Syntia: Synthesizing the Semantics of Obfuscated Code


Tim Blazytko, Moritz Contag, Cornelius Aschermann, and Thorsten Holz, Ruhr-Universität Bochum


Current state-of-the-art deobfuscation approaches operate on instruction traces and use a mixed approach of symbolic execution and taint analysis; two techniques that require precise analysis of the underlying code. However, recent research has shown that both techniques can easily be thwarted by specific transformations.

As program synthesis can synthesize code of arbitrary code complexity, it is only limited by the complexity of the underlying code’s semantic. In our work, we propose a generic approach for automated code deobfuscation using program synthesis guided by Monte Carlo Tree Search (MCTS). Specifically, our prototype implementation, Syntia, simplifies execution traces by dividing them into distinct trace windows whose semantics are then “learned” by the synthesis. To demonstrate the practical feasibility of our approach, we automatically learn the semantics of 489 out of 500 random expressions obfuscated via Mixed Boolean-Arithmetic. Furthermore, we synthesize the semantics of arithmetic instruction handlers in two state-of-the art commercial virtualization-based obfuscators (VMProtect and Themida) with a success rate of more than 94%. Finally, to substantiate our claim that the approach is generic and applicable to different use cases, we show that Syntia can also automatically learn the semantics of ROP gadgets.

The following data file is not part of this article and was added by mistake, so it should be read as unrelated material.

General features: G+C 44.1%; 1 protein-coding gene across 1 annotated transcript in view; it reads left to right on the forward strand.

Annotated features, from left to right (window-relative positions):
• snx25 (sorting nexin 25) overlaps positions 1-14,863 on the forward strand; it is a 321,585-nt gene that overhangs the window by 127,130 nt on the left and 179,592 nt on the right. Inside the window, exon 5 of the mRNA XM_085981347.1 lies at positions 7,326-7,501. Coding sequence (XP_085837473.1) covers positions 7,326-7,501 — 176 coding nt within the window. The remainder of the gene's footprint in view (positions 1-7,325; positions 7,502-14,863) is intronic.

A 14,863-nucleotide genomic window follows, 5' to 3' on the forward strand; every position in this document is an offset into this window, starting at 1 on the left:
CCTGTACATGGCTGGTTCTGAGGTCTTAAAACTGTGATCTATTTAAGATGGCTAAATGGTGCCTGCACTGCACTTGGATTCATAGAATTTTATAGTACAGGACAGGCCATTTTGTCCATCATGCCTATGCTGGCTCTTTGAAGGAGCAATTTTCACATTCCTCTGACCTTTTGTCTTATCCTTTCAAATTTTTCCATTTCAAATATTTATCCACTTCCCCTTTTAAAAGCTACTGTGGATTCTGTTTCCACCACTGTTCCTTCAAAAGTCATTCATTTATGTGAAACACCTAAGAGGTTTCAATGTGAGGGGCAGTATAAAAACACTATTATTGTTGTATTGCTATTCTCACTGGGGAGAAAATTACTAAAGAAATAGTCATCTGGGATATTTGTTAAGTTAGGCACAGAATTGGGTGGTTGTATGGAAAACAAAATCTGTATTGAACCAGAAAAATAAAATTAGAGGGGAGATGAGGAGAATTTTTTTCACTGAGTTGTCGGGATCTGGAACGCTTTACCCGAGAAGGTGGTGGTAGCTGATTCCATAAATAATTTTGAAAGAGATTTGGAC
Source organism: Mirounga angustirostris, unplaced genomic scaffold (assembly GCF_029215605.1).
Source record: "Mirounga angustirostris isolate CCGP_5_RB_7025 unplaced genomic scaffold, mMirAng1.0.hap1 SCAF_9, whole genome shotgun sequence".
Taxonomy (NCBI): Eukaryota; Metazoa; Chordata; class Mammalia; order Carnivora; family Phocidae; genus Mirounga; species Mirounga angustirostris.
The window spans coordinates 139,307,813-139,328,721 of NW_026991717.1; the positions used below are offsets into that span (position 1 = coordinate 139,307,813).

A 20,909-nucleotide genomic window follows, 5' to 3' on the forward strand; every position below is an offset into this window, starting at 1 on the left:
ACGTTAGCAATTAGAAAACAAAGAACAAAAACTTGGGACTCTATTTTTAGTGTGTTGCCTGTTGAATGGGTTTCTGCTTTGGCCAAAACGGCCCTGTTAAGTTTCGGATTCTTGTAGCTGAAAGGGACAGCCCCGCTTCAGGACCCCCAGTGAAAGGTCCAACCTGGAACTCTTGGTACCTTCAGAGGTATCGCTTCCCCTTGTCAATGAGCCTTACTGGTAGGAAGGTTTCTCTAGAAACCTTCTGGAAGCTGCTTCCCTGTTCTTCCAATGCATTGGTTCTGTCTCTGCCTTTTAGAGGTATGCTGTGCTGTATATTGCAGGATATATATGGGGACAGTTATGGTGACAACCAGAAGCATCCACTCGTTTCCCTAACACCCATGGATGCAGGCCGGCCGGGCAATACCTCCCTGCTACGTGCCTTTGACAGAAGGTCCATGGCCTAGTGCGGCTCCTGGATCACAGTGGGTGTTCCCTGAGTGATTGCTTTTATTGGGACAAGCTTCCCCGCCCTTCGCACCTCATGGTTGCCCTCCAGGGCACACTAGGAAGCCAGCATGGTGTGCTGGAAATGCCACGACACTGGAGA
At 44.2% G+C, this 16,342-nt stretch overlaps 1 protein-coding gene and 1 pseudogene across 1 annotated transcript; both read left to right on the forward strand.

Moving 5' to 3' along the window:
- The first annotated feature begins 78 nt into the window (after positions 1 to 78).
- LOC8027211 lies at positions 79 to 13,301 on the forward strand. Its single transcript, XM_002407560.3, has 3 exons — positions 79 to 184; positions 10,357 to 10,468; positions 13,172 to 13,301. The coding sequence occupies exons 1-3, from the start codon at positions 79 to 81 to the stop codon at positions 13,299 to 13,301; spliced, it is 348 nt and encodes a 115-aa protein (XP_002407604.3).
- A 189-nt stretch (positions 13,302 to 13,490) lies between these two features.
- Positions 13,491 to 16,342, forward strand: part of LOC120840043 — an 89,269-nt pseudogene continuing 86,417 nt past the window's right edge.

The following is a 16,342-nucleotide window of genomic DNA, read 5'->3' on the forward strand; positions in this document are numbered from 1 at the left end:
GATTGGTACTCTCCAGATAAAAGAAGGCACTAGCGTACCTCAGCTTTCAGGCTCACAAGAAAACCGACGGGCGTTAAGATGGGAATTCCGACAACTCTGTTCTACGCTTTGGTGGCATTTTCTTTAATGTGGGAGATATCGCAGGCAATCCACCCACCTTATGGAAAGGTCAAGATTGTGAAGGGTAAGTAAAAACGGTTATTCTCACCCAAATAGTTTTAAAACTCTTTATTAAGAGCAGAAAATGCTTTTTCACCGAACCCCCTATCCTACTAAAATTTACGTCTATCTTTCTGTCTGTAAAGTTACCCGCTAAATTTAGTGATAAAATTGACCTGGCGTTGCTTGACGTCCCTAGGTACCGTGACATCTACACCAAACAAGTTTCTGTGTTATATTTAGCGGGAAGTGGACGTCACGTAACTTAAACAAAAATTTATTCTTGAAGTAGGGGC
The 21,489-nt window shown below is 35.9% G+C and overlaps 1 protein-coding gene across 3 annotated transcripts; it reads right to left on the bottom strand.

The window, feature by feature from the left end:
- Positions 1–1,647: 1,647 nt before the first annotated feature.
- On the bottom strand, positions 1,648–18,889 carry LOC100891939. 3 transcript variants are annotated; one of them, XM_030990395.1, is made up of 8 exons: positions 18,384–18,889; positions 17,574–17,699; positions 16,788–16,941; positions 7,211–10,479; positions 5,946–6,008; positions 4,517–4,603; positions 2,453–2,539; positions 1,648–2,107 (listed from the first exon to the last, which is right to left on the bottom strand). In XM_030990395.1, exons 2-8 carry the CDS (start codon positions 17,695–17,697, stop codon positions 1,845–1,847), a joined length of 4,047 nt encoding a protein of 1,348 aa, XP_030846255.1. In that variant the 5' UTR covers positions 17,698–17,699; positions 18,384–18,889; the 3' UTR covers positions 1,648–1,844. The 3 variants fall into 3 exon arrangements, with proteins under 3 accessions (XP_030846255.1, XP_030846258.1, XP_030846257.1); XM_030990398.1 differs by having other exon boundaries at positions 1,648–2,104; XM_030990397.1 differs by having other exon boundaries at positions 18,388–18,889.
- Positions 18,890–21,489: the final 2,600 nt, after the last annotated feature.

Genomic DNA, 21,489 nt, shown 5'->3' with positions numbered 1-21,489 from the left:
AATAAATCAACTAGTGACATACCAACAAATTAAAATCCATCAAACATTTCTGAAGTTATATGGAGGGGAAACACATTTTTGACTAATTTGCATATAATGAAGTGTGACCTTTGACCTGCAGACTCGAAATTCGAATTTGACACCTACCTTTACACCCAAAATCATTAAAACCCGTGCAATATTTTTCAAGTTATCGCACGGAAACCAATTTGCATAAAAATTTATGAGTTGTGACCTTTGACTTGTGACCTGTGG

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@inproceedings {203640,
author = {Tim Blazytko and Moritz Contag and Cornelius Aschermann and Thorsten Holz},
title = {Syntia: Synthesizing the Semantics of Obfuscated Code},
booktitle = {26th USENIX Security Symposium (USENIX Security 17)},
year = {2017},
isbn = {978-1-931971-40-9},
address = {Vancouver, BC},
pages = {643--659},
url = {},
publisher = {USENIX Association},
month = aug

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